After I passed my test that day so many years ago, on my ride back home, I was almost run over 3x. I was happy I knew how to swerve unexpectedly, gear down quickly, and to always have an alternate plan for escape from such situations. By the time I got home, I was also happy that I’d made the decision to trade in my Kawasaki for a 1340 Harley Dyna low rider. Although it was a few more weeks before I got my Harley, when I finally did, the noise and size kept me in drivers’ sights far more frequently than when I was on the Kaw. However, the Kaw was a life saver for the endorsement test–I never would have passed with the rake angle on the low rider. I couldn’t turn that thing around on a 2-lane road, let alone inside the box required by the state of Ohio. Sigh. Those were the days!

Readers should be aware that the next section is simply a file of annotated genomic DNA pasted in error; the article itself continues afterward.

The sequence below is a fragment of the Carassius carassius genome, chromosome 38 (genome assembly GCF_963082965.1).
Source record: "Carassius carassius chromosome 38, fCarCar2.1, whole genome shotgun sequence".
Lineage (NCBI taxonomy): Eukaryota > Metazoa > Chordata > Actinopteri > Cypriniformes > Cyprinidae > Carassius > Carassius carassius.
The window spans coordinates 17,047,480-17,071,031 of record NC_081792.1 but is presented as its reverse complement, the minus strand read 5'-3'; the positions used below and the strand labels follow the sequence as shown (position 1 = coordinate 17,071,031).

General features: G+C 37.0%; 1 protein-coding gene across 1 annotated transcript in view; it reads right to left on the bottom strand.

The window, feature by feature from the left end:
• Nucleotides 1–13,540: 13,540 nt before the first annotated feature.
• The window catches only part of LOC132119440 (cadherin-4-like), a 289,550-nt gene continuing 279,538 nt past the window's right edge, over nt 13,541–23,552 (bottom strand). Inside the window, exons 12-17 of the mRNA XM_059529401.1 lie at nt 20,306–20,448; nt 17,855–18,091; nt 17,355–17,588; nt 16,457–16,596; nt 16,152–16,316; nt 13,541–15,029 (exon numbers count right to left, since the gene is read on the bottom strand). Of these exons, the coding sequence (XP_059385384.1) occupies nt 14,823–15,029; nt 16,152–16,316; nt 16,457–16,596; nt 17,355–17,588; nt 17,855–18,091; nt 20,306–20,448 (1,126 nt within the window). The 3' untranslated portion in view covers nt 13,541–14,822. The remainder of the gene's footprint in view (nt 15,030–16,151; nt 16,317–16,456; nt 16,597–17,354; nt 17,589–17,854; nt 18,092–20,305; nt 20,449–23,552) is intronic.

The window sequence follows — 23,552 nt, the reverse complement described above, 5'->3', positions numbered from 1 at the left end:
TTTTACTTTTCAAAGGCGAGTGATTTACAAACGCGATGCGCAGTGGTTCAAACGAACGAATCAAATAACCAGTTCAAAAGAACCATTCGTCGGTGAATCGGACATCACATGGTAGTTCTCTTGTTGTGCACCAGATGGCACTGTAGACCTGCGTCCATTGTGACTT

The woman at the Drivers’ Service Center hands me my new Tennessee Driver’s license. I look it over. It’s not as colorful as my old Ohio license, but I can’t compare side-by-side because they took my Ohio license from me. Although I’ve lived in other places for a few months at a time in the past, I’ve never become a resident of another state before. I am suddenly struck by the officialness of having a driver’s license and it being from another state. I guess I am a Tennessian–or whatever we’re called. After putting away my new license, I gather up my things and Pat and I walk outside. Pat drives me to transfer my title and get my new license plate (there’s only a rear plate in Tennessee), which, amazingly takes less than 10 minutes. As he rushes me back to my home office for my next conference call, I suddenly realize that I haven’t driven a car in Chattanooga once yet. Oh well, at least I can if I need to!